"The recovery continues to be skewed toward low-wage jobs, reinforcing the rise in inequality and America's deficit of good jobs," she said. "While there's understandably a lot of focus on getting employment back to pre-recession levels, the quality of jobs is rapidly emerging as a second front in the struggling recovery."

Lower-paying jobs, with median hourly wages from $7.69 to $13.83, accounted for just 21% of the job losses during the recession. But they've made up about 58% of the job growth from the end of the recession in late 2009 through early 2012.

Those jobs have been concentrated in three industries: food services, retail and employment services, such as office clerks and customer service representatives, the study found.

In contrast, mid-wage occupations with median hourly wages from $13.84 to $21.13 — jobs such as construction workers, real estate brokers and data entry clerks — have accounted for just 22% of the new jobs in the recovery after making up 60% of the job losses in the recession.

Higher-wage occupations, with median hourly pay above $21.13, accounted for about 19% of the recession job losses and have made up about 20% of the jobs gained in the recovery, the study said.

The study covered jobs created from the first quarter of 2010 through the first quarter of 2012.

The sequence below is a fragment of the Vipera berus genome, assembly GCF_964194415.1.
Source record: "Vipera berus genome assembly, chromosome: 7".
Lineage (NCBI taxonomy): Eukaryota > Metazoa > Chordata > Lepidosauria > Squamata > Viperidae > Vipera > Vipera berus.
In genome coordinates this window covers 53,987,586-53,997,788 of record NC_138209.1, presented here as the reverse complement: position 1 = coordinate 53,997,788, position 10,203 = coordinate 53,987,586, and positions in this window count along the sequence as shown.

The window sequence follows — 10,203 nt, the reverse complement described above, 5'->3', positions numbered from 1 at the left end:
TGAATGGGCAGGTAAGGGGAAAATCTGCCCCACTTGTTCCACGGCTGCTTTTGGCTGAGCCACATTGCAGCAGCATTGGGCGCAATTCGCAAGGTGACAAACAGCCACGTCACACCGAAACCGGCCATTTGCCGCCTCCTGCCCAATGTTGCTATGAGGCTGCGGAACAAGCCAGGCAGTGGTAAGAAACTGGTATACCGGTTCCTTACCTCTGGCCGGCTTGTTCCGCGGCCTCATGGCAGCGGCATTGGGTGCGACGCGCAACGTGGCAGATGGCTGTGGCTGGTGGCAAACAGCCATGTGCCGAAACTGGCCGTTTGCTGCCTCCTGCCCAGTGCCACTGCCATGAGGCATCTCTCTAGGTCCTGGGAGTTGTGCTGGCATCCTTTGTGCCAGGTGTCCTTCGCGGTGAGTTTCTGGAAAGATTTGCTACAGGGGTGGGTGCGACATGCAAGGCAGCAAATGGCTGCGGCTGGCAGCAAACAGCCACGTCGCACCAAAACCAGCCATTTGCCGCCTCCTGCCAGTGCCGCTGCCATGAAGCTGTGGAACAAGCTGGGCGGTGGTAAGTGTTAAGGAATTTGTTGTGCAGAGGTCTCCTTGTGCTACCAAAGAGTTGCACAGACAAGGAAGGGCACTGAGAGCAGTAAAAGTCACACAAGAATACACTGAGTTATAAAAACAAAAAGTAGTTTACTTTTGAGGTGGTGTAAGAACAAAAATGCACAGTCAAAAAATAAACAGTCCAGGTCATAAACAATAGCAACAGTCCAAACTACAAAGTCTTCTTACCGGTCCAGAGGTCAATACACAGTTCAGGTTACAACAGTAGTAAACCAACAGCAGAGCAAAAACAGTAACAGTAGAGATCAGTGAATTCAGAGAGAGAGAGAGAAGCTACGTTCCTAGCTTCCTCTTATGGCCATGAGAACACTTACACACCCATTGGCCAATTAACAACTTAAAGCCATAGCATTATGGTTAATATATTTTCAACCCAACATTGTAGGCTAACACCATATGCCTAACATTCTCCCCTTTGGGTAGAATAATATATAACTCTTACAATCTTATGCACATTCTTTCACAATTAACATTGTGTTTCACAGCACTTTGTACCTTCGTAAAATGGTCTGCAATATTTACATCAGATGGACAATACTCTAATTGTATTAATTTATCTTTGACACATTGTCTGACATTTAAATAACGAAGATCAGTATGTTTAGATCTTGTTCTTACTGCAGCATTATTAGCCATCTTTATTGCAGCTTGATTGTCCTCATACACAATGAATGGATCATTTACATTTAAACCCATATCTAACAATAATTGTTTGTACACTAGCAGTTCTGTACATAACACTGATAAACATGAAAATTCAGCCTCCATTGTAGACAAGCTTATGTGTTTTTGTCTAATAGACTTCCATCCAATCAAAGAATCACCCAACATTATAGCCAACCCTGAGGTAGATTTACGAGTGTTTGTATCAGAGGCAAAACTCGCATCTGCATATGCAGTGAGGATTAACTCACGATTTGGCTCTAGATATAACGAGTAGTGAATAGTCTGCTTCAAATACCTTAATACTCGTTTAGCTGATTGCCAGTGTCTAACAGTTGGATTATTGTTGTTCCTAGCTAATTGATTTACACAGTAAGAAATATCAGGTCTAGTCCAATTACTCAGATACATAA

The recession and its aftermath have exacerbated a three-decade trend of growing wage inequality fueled by a shrinking number of mid-wage jobs, the study said.

Since the first quarter of 2001, employment in mid-wage jobs has decreased 7.3%. Meanwhile, lower-wage jobs have grown 8.7% and higher-wage jobs have increased 6.6%.

"The economy has fewer good jobs now than it did at the start of the 21st century," said Bernhardt, the study's coauthor.

She said there was no "single magic bullet" to reverse the trend.

But Washington officials could help improve the situation, Bernhardt added, by extending unemployment benefits, raising the minimum wage and enacting policies to stimulate job growth in highway construction and other infrastructure work, as well as helping prevent layoffs of teachers, police officers and firefighters.

Via: LA Times